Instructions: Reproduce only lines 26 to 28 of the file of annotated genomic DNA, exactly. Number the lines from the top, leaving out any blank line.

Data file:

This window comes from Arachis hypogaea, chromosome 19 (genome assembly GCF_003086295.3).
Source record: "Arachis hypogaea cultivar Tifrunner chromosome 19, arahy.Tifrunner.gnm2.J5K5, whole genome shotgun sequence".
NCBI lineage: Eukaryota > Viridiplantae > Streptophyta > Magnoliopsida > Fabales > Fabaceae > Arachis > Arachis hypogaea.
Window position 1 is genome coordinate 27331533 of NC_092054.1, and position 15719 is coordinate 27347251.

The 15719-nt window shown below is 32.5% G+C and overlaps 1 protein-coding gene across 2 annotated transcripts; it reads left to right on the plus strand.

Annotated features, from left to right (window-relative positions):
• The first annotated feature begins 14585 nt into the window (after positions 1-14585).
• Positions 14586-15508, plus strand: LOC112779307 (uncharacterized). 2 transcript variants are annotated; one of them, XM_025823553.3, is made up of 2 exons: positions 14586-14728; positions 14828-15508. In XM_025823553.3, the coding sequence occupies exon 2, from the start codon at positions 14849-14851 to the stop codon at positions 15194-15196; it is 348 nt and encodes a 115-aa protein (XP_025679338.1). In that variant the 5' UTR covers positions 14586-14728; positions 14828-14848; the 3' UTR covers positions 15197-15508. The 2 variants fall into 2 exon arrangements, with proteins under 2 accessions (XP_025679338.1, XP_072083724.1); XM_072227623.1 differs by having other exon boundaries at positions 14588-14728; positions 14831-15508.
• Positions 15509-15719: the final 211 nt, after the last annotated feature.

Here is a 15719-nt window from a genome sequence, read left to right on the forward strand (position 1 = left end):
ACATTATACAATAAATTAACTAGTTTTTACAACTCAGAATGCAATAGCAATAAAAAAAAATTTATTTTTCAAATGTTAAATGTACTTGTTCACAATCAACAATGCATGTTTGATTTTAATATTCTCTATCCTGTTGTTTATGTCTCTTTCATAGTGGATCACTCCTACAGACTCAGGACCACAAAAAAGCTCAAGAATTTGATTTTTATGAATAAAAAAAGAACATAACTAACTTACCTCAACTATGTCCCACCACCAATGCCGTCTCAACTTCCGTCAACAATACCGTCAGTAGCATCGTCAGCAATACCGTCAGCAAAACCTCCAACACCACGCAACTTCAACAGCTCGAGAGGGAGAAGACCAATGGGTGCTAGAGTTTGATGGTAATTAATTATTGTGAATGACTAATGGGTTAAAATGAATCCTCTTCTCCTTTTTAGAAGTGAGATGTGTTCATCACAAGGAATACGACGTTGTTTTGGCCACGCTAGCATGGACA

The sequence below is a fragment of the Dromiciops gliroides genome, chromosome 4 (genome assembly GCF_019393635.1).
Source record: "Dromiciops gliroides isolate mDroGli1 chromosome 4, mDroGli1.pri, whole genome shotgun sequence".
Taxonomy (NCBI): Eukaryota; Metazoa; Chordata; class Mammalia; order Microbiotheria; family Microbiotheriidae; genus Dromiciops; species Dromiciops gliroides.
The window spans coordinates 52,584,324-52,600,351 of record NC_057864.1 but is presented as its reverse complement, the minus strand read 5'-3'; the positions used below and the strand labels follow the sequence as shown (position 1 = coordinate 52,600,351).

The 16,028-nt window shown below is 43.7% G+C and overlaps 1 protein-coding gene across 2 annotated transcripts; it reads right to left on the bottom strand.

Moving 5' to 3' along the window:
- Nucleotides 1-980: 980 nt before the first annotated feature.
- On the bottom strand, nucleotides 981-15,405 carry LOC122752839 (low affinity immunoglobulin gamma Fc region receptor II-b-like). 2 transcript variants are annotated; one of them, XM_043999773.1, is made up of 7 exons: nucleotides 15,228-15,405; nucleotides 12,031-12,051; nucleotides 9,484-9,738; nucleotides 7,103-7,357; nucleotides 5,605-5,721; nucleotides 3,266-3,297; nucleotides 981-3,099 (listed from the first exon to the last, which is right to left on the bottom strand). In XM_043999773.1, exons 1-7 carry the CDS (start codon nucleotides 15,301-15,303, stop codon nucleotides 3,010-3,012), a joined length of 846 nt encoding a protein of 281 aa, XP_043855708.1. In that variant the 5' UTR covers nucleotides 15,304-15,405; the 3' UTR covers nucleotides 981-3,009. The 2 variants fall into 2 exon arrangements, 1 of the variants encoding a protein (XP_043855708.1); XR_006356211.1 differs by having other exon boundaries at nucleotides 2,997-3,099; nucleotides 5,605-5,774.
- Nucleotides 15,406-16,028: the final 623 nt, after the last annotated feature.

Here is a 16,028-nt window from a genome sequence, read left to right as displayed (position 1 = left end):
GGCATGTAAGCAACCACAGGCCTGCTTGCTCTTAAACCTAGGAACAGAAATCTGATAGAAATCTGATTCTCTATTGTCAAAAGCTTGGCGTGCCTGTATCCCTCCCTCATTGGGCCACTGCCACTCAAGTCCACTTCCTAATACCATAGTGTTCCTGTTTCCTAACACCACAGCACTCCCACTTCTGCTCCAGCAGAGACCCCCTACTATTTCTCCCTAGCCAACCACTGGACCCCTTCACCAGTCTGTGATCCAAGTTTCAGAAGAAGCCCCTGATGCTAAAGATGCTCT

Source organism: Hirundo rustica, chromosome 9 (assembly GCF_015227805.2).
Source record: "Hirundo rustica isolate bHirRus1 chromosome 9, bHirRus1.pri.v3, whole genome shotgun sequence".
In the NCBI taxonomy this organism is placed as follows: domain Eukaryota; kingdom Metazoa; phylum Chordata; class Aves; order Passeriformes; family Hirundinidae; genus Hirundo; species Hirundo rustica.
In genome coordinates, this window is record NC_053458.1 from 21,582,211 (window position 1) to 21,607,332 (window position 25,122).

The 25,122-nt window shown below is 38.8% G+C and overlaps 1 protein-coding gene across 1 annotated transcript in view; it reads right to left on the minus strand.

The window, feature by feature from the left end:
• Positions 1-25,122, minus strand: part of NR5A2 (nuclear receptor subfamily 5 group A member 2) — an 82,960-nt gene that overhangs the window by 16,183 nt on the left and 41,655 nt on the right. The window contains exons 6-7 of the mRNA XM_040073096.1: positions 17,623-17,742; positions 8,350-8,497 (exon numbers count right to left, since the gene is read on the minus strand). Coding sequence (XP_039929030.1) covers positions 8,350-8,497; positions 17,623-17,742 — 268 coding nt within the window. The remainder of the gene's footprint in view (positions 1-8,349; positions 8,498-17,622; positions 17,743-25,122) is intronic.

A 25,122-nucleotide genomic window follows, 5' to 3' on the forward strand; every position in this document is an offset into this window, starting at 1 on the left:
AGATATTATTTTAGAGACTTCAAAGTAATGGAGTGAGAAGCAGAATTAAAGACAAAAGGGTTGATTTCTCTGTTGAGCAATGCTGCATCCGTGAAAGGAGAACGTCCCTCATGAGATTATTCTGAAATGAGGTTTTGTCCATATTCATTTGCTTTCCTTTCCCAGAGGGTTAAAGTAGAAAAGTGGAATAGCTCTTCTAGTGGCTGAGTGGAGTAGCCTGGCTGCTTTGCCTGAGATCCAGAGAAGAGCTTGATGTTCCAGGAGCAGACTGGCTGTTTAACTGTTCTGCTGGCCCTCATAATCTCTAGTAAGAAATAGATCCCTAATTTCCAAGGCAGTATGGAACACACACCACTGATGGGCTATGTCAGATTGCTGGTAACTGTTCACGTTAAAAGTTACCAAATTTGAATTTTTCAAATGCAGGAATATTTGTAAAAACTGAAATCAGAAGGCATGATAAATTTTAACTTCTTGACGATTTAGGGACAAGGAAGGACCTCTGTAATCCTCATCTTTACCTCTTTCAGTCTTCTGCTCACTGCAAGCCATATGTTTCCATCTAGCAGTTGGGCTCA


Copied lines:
In genome coordinates, this window is record NC_053458.1 from 21,582,211 (window position 1) to 21,607,332 (window position 25,122).

The 25,122-nt window shown below is 38.8% G+C and overlaps 1 protein-coding gene across 1 annotated transcript in view; it reads right to left on the minus strand.

The window, feature by feature from the left end: